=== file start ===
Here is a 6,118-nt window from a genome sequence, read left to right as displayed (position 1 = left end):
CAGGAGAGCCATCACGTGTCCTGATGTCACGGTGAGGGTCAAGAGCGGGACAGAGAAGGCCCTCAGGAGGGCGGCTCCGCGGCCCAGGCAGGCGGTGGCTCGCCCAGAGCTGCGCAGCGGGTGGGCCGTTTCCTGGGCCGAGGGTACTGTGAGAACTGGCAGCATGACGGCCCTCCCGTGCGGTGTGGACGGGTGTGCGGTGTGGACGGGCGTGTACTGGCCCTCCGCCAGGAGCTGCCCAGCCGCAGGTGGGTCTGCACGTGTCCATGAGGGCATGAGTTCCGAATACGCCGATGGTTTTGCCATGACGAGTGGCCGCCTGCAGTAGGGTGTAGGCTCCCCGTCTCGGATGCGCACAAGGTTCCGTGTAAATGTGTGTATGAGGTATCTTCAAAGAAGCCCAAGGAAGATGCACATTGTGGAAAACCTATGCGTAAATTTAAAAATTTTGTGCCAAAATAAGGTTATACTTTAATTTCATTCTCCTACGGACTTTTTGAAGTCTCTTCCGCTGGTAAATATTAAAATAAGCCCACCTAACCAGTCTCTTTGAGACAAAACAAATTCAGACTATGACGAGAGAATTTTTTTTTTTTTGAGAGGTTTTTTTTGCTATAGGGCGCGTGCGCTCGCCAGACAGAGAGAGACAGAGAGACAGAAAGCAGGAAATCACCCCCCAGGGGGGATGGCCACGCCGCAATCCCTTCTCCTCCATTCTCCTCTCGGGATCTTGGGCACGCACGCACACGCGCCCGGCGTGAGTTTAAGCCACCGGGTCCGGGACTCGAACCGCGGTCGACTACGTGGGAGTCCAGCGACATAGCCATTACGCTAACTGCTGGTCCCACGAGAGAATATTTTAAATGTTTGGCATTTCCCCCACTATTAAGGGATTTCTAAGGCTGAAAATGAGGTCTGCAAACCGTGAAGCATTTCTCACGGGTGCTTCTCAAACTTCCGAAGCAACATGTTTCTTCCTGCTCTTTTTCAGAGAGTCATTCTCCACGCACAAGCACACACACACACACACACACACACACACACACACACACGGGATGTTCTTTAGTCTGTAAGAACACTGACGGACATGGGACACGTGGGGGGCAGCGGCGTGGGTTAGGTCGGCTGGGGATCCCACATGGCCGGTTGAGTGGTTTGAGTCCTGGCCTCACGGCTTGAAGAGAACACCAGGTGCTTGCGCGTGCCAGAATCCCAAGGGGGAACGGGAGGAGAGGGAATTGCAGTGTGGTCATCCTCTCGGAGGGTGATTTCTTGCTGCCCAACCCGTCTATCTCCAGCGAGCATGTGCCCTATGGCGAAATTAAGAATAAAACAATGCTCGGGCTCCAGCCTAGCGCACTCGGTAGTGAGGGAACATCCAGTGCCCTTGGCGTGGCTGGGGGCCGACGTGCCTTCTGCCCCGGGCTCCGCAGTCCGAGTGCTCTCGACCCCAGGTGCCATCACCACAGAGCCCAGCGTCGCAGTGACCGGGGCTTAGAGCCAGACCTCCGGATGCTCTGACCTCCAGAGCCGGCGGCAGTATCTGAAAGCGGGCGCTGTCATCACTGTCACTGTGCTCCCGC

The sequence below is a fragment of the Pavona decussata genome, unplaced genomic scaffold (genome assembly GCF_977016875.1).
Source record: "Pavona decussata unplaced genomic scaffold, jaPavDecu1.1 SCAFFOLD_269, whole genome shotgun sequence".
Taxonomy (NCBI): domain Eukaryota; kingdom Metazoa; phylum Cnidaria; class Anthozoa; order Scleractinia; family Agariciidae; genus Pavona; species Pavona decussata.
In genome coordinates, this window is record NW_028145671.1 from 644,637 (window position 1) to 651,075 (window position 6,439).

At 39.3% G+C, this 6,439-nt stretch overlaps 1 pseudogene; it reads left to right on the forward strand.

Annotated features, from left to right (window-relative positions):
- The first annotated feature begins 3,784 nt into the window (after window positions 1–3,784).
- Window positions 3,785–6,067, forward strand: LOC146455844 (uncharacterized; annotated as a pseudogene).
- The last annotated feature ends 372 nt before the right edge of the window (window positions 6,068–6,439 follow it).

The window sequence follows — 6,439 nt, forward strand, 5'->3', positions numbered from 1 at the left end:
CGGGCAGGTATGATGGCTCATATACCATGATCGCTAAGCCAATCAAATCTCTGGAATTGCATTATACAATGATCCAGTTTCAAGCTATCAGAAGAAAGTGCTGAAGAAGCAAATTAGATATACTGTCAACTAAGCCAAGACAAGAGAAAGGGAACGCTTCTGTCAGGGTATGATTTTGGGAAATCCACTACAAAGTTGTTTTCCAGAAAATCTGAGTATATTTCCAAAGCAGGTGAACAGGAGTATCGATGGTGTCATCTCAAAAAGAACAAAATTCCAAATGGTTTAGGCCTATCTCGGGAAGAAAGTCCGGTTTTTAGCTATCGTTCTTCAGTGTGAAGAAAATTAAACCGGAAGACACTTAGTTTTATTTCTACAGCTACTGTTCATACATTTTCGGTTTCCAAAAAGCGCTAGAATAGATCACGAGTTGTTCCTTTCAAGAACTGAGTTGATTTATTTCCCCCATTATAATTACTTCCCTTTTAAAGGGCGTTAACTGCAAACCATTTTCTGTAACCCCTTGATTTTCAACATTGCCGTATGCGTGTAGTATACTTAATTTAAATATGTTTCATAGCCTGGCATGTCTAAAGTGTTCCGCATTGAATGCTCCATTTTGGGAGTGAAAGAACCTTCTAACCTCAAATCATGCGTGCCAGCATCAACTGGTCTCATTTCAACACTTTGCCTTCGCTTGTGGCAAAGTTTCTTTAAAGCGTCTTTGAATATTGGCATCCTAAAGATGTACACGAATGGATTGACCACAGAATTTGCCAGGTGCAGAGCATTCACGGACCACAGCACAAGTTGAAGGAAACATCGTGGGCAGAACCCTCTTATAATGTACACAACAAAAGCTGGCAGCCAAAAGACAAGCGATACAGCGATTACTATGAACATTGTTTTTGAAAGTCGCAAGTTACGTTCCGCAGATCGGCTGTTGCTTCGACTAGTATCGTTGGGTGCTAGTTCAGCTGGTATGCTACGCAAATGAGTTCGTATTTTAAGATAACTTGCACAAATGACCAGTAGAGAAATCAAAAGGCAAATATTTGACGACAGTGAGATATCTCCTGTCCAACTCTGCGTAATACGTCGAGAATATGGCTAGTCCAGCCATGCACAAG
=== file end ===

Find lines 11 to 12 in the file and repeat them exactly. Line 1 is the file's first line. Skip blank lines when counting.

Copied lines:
- The last annotated feature ends 372 nt before the right edge of the window (window positions 6,068–6,439 follow it).

The window sequence follows — 6,439 nt, forward strand, 5'->3', positions numbered from 1 at the left end: